Clipper and clamper circuits

Question 1


Don't just sit there! Build something!!

Learning to mathematically analyze circuits requires much study and practice. Typically, students practice by working through lots of sample problems and checking their answers against those provided by the textbook or the instructor. While this is good, there is a much better way.
You will learn much more by actually building and analyzing real circuits, letting your test equipment provide the änswers" instead of a book or another person. For successful circuit-building exercises, follow these steps:

1.
Carefully measure and record all component values prior to circuit construction, choosing resistor values high enough to make damage to any active components unlikely.
2.
Draw the schematic diagram for the circuit to be analyzed.
3.
Carefully build this circuit on a breadboard or other convenient medium.
4.
Check the accuracy of the circuit's construction, following each wire to each connection point, and verifying these elements one-by-one on the diagram.
5.
Mathematically analyze the circuit, solving for all voltage and current values.
6.
Carefully measure all voltages and currents, to verify the accuracy of your analysis.
7.
If there are any substantial errors (greater than a few percent), carefully check your circuit's construction against the diagram, then carefully re-calculate the values and re-measure.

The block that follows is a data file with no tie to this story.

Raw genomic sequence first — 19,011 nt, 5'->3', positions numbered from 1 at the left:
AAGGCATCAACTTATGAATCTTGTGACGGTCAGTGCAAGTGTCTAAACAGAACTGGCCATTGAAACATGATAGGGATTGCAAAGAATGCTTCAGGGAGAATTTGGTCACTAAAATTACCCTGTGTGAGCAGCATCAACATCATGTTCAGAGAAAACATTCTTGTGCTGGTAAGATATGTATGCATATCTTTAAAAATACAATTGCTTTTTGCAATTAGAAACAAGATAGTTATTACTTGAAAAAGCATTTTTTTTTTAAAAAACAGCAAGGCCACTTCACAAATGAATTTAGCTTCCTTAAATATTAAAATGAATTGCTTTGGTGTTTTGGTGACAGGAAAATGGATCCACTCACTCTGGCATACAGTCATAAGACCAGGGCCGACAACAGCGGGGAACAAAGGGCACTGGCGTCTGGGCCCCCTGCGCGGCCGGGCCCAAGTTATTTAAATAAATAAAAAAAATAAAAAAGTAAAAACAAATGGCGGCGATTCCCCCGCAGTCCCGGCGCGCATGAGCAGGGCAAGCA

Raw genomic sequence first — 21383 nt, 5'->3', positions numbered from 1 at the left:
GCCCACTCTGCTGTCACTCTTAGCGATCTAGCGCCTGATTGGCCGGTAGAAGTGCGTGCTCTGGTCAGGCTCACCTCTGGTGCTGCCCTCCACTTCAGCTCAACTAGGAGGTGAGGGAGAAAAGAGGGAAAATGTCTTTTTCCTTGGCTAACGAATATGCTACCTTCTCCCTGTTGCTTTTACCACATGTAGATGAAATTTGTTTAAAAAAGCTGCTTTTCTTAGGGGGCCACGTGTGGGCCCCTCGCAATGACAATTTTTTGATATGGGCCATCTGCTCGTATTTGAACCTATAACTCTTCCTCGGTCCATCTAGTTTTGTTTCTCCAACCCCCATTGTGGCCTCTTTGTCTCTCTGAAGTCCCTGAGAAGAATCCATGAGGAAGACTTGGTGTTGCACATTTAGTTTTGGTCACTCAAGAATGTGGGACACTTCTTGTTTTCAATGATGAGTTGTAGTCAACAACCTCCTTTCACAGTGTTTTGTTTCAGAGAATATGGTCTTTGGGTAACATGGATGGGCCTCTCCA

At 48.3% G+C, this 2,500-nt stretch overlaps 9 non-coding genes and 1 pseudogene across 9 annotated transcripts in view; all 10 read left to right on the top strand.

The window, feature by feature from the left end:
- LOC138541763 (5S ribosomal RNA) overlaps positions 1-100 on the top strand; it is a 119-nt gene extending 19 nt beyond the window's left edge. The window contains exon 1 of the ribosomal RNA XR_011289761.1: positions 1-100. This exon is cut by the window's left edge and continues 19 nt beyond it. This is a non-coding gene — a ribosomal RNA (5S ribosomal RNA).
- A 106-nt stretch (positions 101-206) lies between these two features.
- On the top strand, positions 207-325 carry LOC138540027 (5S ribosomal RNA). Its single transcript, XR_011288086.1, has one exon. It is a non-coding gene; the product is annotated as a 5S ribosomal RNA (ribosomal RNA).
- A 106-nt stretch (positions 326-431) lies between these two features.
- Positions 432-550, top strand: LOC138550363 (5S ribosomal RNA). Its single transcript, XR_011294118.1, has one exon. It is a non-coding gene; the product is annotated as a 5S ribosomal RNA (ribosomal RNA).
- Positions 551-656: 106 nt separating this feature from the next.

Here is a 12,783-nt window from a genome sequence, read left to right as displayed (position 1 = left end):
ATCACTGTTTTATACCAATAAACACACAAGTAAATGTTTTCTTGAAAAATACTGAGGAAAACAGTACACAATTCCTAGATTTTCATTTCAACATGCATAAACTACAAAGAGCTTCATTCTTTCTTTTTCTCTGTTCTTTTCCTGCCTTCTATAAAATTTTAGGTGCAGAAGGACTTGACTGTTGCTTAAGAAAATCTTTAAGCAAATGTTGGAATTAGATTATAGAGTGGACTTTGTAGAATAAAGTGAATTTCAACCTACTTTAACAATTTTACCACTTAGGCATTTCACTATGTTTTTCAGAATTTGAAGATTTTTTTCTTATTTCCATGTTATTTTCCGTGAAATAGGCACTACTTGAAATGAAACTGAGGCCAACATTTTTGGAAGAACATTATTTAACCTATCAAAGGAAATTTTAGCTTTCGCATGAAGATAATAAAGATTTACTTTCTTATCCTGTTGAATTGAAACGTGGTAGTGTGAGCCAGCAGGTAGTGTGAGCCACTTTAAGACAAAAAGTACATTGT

When students are first learning about semiconductor devices, and are most likely to damage them by making improper connections in their circuits, I recommend they experiment with large, high-wattage components (1N4001 rectifying diodes, TO-220 or TO-3 case power transistors, etc.), and using dry-cell battery power sources rather than a benchtop power supply. This decreases the likelihood of component damage.
As usual, avoid very high and very low resistor values, to avoid measurement errors caused by meter "loading" (on the high end) and to avoid transistor burnout (on the low end). I recommend resistors between 1 kΩ and 100 kΩ.
One way you can save time and reduce the possibility of error is to begin with a very simple circuit and incrementally add components to increase its complexity after each analysis, rather than building a whole new circuit for each practice problem. Another time-saving technique is to re-use the same components in a variety of different circuit configurations. This way, you won't have to measure any component's value more than once.

Let the electrons themselves give you the answers to your own "practice problems"!

Notes:
It has been my experience that students require much practice with circuit analysis to become proficient. To this end, instructors usually provide their students with lots of practice problems to work through, and provide answers for students to check their work against. While this approach makes students proficient in circuit theory, it fails to fully educate them.
Students don't just need mathematical practice. They also need real, hands-on practice building circuits and using test equipment. So, I suggest the following alternative approach: students should build their own "practice problems" with real components, and try to mathematically predict the various voltage and current values. This way, the mathematical theory "comes alive," and students gain practical proficiency they wouldn't gain merely by solving equations.
Another reason for following this method of practice is to teach students scientific method: the process of testing a hypothesis (in this case, mathematical predictions) by performing a real experiment. Students will also develop real troubleshooting skills as they occasionally make circuit construction errors.